The Design

The Set

The set design takes inspiration from images and symbols in the Egyptian Book of the Dead, and builds on some of the ideas that were developed for Akhnaten. Designer Tom Pye’s and director McDermott’s first design inspiration was one Egyptian hieroglyph which they came across when researching Akhnaten. The symbol depicts an obelisk and represents the word ‘gift’. It was reworked into a sleek, minimalist design by Tom Pye and serves as a recurring symbol throughout the set, costume and acrobatic silk work in the production, often combined with a second Book of the Dead symbol: a rectangle representing a tomb. You can chart the evolution of this image in the gallery below.

Tom Pye’s set references Ancient Egypt without a specific time period and seeks to create a sense of timeless space that brings the story into the contemporary world. For much of the opera, large building facades enclose the characters and suggest the strict confines of the Egyptian court. Set elements are painted to evoke a sinister, claustrophobic atmosphere, using rich, dark colours in patterns that drip downwards and resemble oil or filth, seeping into the floor.  In contrast, for the realm of the feminine characters in the opera, Phelim, Tom and costume designer Kevin Pollard wanted to reference Ancient Egyptian ritualistic practices where people imbibed herbs and plants such as the Blue Lotus Nymphaea caerule to produce hallucinatory experiences.  The domains of Amneris and the priestesses is depicted as a sensuous, hedonistic world with flowing silks in contrasting white and red, with references to the blue flower in the hair pieces, set and costumes worn by the singers and the acrobatic troupe Mimbre.

ENO Wigs team adjusting head pieces for Aida

ENO Wigs team adjusting backstage.

Listen to Set Designer Tom Pye and Costume Designer Kevin Pollard discuss their approach to designing Aida, including their design inspiration ranging from Egyptian hieroglyphics to contemporary haute couture, and the process through which costume and set elements are created in collaboration with director Phelim McDermott’s vision to create stunning theatrical effects onstage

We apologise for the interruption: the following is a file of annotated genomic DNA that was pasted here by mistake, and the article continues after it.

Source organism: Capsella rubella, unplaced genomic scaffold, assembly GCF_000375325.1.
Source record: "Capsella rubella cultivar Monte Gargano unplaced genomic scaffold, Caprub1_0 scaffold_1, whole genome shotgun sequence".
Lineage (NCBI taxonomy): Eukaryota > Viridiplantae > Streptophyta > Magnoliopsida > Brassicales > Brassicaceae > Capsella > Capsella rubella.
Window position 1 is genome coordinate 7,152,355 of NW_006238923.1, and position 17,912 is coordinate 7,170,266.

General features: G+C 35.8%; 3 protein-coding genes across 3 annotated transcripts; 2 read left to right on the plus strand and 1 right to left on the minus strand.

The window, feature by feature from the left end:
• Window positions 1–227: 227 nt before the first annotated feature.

The Costumes

An ever-resourceful designer, Kevin Pollard and the team of costume makers at ENO created many of the costumes from existing dead stock, turning dresses inside out or upside down to create radically different looks. Everyday materials including placemats, cable ties, lamp shades and matting underlay were used to develop costumes that blend contemporary high fashion with North African styles. The designs for the character of Amneris, for example, are based on current high fashion trends, emphasising her nobility and high rank in society. In contrast, Aida wears more simple garments that denote her status as a slave but allude to her real identity as an Ethiopian princess in the royal red colours of her tunic. Red is a colour which recurs throughout the opera, alongside Pollard’s recurring use of the blue in the hair pieces for the female chorus and acrobats which references Ancient Egyptian practices of dying hair pieces in these shades. In one of the most theatrical costumes seen in the production, the High Priestess is dressed in red flowing silks during that flow outwards from her dress to represent blood that spills onto the sides of stage to become part of the set, manipulated by the company into flowing rivers. Under these sensuous layers, the Priestess wears a bodysuit etched with scarification, tattoos and symbols in blood – a design created by ENO’s dye department.

Pollard uses head pieces, hair wraps and elaborate hats as well as working with the ENO wigs department to create pieces for several costumes that will create a real sense of scale on stage. Many of these hat pieces reflect Egyptian customs of worshipping gods and sacred animals, or reference the cycles of life and death using flowers or skulls, as seen in the designs for the male chorus of soldiers.